(1) denied BOE's motion for reconsideration of the September 3, 2010 order; (2) ordered BOE to pay Ferguson's attorneys' fees pursuant to N.J.S.A. 34:15-28.1 and N.J.S.A. 34:15-28.2 in the sum of $8310; (3) ordered BOE to pay Ferguson $4269, "which reflects a 25% penalty of past due temporary disability benefits . . . in accordance with N.J.S.A. 34:15-28.1 and 34:15-28.2(a)"; and (4) ordered BOE to pay Ferguson $95.46, which represented interest on the delinquent temporary disability benefits.

On appeal, BOE raises the following claims:


A. [BOE's] Termination of [Ferguson's] temporary disability benefits as of May 20, 2010 was warranted as [Ferguson] applied for and received Social Security Disability benefits, thereby removing herself from the work force.

B. Alternatively, [Ferguson] is not entitled to temporary disability during the summer months from July 1, 2010 through August 21, 2010 as [she] was unable to participate in summertime employment due to the neck injury she sustained on January 7, 2004, for which [she] had been fully compensated.


The scope of appellate review of workers' compensation cases is "'limited to determining whether the findings of the Judge of Compensation could reasonably have been reached on sufficient credible evidence present in the whole record, after giving due weight to his expertise and his opportunity of hearing and seeing the witnesses." Singletary v. Wawa, 406 N.J. Super. 558, 561 (App. Div. 2009) (quoting Kozinsky v. Edison Prods. Co., 222 N.J. Super. 530, 537 (App. Div. 1988), and citing Close v. Kordulak Bros., 44 N.J. 589, 599 (1965)). Where, however, the appellant asserts error in the compensation judge's evaluation of the underlying facts and legal conclusions drawn therefrom, our scope of review widens. Ibid.

Because the Workers' Compensation Act, N.J.S.A. 34:15-1 to -128, is remedial legislation, it must be construed liberally. Wood v. Jackson Twp., 383 N.J. Super. 250, 253-54 (App. Div. 2006). As we observed in Wood:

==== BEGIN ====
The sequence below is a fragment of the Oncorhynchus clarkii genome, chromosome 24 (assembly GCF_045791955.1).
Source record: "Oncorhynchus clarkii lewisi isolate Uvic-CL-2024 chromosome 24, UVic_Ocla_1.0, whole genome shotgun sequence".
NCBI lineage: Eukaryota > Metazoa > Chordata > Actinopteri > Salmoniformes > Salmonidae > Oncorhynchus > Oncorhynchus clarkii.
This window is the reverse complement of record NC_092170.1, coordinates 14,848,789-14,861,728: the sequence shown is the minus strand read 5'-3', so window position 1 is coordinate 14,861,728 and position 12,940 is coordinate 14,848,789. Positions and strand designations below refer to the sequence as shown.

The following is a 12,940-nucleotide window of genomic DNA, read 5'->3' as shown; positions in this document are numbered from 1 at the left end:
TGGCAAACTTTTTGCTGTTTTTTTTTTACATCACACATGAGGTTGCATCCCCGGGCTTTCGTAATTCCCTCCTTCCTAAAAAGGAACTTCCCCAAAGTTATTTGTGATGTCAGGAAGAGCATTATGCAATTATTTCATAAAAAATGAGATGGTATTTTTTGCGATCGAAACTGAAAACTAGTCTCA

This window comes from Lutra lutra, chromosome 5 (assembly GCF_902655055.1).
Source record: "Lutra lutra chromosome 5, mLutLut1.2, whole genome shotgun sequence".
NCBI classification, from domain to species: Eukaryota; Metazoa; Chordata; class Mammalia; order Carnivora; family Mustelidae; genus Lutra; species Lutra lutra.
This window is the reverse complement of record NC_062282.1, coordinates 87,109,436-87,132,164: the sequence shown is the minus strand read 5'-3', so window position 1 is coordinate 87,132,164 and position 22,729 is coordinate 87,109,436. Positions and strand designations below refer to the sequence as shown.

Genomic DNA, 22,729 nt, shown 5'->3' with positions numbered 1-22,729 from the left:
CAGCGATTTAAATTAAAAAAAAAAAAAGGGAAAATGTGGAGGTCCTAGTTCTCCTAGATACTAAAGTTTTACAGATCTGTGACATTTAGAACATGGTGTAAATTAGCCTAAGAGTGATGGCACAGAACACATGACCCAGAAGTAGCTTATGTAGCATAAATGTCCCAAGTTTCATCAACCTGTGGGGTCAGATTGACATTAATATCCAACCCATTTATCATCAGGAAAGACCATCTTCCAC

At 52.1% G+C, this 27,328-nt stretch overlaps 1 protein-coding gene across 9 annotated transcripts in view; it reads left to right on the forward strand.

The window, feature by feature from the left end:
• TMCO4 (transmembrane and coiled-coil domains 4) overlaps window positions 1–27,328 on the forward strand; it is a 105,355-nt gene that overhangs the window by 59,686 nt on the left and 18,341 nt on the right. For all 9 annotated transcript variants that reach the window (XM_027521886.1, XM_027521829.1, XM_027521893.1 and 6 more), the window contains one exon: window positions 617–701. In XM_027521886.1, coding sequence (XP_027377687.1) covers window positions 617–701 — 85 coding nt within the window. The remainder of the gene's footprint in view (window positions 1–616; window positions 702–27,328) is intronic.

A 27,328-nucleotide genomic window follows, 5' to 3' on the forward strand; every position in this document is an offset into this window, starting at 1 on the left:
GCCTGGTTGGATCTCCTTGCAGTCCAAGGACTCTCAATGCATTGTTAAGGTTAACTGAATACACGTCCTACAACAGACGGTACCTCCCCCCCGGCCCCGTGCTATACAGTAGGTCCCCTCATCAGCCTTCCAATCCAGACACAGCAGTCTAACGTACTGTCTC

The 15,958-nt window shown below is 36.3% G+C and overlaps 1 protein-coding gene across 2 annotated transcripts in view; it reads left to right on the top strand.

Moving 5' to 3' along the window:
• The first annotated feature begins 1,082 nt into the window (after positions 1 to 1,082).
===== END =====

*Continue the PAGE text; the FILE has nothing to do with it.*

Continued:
The Workers' Compensation Act (the Act) is humane social legislation designed to place the cost of a work connected injury upon the employer who may readily provide for it as an operating expense. It has long been axiomatic . . . that the Act is remedial social legislation and should be given liberal construction in order that its beneficent purposes may be accomplished. Thus, the Act has consistently been accorded liberal construction. That being said, the preference toward liberal construction must nevertheless be constrained by the plain meaning of the statute and the underlying purpose of the legislature. [Ibid. (internal citations and quotation marks omitted).]

Temporary disability benefits,*fn3 such as those provided here, "provide an individual who suffers a work-related injury with a 'partial substitute for loss of current wages.'" Cunningham v. Atl. States Cast Iron Pipe Co., 386 N.J. Super. 423, 428 (App. Div. 2006) (quoting Ort v. Taylor-Wharton Co., 47 N.J. 198, 208 (1966)). When an employer has knowledge that temporary disability compensation is due, and "unreasonably or negligently delays or refuses to pay temporary disability compensation," the employer "shall be liable to the petitioner for an additional amount of 25% of the amounts then due plus any reasonable legal fees incurred by the petitioner" as a result of the delay. N.J.S.A. 34:15-28.1. "A delay of 30 days or more shall give rise to a rebuttable presumption of unreasonable and negligent conduct on the part of" the employer's insurance carrier. Ibid.

In 2008, the Legislature adopted a second enforcement statute, N.J.S.A. 34:15-28.2, which "provides the judge of compensation with a further remedy to address non-compliance with orders." Quereshi v. Cintas Corp., 413 N.J. Super. 492, 502 (App. Div. 2010). This section "allows a judge of compensation to impose costs, simple interest, penalties, reasonable legal fees, and fines up to $5000, and to issue a contempt citation against a recalcitrant employer or insurer." Ibid. N.J.S.A. 34:15-28.2 provides: